My common lizard story
I still remember the very first time I saw a one. I was around 6 years old. It was on the little boreen next to my family home in Killarney. Just a quick glimpse. The unmistakable scales and then it was gone. I ran home, full of excitement. In school, some of the kids said I made it up, “There are none in Ireland!”, but I knew exactly what I had seen. It was about 20 years before I saw my second one but thankfully I see them a bit more frequently now that I study them. Yes, it may sound a little strange but I’m a zoologist and I study…the Common Lizard (Laghairt choiteann).
When you are lucky enough to see a lizard you will often realise that they have seen you first! They turn their head so they can get a really good look at you.
I’ve been captivated by these enchanting lizards for a very long time and I still get a little rush of excitement every single time I see one. I don’t think I’ve ever caught one off-guard. Each lizard I see has always spotted me first; its little head turned so that one eye is looking right at you. If you stay still, and don’t cast your shadow on them, they will quickly realise you are not a threat and carry on about their business. This may be searching for food (spiders, flies, insects) or they may gently close their eyes and soak up the heat from the sun. Sunbathing, or basking, is vital for lizards. Being ‘cold blooded’, or ectotherms, they are unable to control their body temperature. They live underground in burrows or gaps between soil and rocks, and when they emerge they are cold and slow moving. Basking in the sun allows them to bring their body temperature up and they can then begin their daily activities. However, they can also overheat, so on very hot days they take shelter. You might see a lizard that looks a little flat, with its body stretched as wide as possible. This is a technique to maximise the amount of heat they can capture from the sun.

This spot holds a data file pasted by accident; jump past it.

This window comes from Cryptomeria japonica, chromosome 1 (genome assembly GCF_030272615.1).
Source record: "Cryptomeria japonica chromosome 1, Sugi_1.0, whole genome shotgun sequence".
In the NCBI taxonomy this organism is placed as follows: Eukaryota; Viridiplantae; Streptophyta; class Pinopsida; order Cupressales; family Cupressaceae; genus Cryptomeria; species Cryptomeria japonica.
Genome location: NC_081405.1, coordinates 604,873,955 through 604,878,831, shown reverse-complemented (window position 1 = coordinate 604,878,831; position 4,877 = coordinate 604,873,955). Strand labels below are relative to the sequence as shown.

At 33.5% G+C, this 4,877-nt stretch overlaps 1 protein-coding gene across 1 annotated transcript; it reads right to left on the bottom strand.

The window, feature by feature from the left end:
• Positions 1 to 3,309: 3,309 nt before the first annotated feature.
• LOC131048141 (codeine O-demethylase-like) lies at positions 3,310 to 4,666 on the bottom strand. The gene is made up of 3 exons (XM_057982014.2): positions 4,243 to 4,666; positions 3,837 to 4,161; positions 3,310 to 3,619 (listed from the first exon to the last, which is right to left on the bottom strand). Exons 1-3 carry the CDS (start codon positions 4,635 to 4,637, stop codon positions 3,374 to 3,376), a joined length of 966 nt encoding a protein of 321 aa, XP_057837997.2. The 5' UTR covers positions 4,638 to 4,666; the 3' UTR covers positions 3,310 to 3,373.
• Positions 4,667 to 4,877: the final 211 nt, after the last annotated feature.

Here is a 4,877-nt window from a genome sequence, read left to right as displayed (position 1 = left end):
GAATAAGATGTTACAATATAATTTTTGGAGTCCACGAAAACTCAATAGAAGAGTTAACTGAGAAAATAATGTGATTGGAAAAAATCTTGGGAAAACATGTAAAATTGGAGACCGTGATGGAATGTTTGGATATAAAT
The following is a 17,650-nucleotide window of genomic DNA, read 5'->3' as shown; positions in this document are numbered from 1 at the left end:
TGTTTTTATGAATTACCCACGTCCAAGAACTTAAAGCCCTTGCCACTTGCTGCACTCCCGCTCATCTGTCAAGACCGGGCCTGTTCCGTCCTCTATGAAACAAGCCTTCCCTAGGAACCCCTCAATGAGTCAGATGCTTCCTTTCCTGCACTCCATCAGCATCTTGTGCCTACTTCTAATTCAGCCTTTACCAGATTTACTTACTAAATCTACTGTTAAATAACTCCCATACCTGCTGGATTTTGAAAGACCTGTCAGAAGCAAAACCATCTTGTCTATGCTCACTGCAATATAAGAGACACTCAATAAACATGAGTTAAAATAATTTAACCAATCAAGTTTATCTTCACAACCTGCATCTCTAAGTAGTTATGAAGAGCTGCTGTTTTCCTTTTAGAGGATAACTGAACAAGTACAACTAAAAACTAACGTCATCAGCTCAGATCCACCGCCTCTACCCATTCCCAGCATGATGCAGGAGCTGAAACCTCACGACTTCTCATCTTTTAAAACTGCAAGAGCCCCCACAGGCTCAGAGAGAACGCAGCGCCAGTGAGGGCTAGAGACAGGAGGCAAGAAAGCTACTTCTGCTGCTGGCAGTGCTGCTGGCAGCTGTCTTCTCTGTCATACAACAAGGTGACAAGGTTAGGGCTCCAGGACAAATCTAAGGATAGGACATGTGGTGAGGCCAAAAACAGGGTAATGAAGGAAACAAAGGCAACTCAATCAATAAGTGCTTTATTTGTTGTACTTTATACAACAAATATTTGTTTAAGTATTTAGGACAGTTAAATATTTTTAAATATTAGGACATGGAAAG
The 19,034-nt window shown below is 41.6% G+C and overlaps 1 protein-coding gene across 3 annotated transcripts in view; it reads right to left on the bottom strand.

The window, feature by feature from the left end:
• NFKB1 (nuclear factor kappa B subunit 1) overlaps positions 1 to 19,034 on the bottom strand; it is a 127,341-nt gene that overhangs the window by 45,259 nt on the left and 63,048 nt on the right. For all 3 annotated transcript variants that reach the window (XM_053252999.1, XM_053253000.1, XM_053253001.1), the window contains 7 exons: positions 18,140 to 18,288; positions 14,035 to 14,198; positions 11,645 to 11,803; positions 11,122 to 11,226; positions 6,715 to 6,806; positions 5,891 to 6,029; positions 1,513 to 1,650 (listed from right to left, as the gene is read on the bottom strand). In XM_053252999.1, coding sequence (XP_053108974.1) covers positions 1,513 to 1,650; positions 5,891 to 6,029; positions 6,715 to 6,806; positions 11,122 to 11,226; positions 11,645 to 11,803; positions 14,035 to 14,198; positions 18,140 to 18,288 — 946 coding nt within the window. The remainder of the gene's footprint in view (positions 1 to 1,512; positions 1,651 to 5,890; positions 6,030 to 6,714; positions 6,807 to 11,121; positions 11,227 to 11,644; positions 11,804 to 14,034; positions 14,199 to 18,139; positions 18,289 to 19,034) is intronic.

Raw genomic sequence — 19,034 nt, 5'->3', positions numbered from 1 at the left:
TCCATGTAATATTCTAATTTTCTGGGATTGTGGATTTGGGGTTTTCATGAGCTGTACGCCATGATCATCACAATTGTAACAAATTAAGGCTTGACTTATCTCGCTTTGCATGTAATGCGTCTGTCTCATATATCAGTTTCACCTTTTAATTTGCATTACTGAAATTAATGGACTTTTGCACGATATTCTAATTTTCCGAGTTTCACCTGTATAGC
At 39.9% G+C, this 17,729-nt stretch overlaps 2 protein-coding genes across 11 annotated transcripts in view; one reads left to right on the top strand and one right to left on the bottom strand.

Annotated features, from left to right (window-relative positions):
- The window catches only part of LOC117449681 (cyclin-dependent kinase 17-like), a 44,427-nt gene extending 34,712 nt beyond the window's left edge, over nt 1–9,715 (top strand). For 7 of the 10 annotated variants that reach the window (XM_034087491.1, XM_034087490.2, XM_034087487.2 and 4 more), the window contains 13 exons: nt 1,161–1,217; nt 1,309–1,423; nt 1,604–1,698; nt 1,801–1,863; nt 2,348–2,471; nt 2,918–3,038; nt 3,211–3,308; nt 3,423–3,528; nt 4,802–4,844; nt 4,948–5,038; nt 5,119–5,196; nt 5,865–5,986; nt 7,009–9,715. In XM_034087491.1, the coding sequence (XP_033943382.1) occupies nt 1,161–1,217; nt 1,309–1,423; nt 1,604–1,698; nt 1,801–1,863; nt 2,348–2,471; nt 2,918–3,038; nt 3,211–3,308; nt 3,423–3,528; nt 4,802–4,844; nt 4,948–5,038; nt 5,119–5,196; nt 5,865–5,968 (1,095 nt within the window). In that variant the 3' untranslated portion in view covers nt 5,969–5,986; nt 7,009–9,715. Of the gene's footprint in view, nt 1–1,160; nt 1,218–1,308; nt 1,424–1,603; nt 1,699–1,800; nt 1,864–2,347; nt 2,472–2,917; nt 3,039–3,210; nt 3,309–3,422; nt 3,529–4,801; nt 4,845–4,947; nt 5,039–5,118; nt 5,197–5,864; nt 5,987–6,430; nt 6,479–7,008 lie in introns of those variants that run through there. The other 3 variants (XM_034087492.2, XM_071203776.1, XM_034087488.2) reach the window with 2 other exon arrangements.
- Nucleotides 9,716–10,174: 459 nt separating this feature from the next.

In late-June and into July, you might see some lizards looking more ‘round’ than usual – these are the pregnant females who spend a bit more time in the sun to help their young develop internally. These young lizards arrive in August and if you are lucky enough to spot one of these bronze-coloured mini-lizards you are doing really well - they are tiny! Only around 3cm long, your best chance of seeing them might be to keep an eye out around basking adults - around 14cm long. You often find family groups living in the same patch and even sharing the same sunny spot.
Babies are born in late July and into August. They are a dark bronze colour and tiny! Females may have clutches of 6-8 of these mini lizards which hunt for their own food soon after birth.
“I never knew we had lizards in Ireland” is still a very common reply I get when I mention them. It’s hardly surprising considering how well camouflaged they are and, given our climate, a native lizard is perhaps not the most obvious animal that springs to mind when you think of Irish wildlife. But the Common Lizard is native to Ireland and it has been here since the last ice-age around 11,000 years ago. A second lizard species called the Slow-Worm (Earcán coach) is a type of legless lizard that can be found in Ireland, but this was introduced in the 1970’s and there have been no records on Iveragh.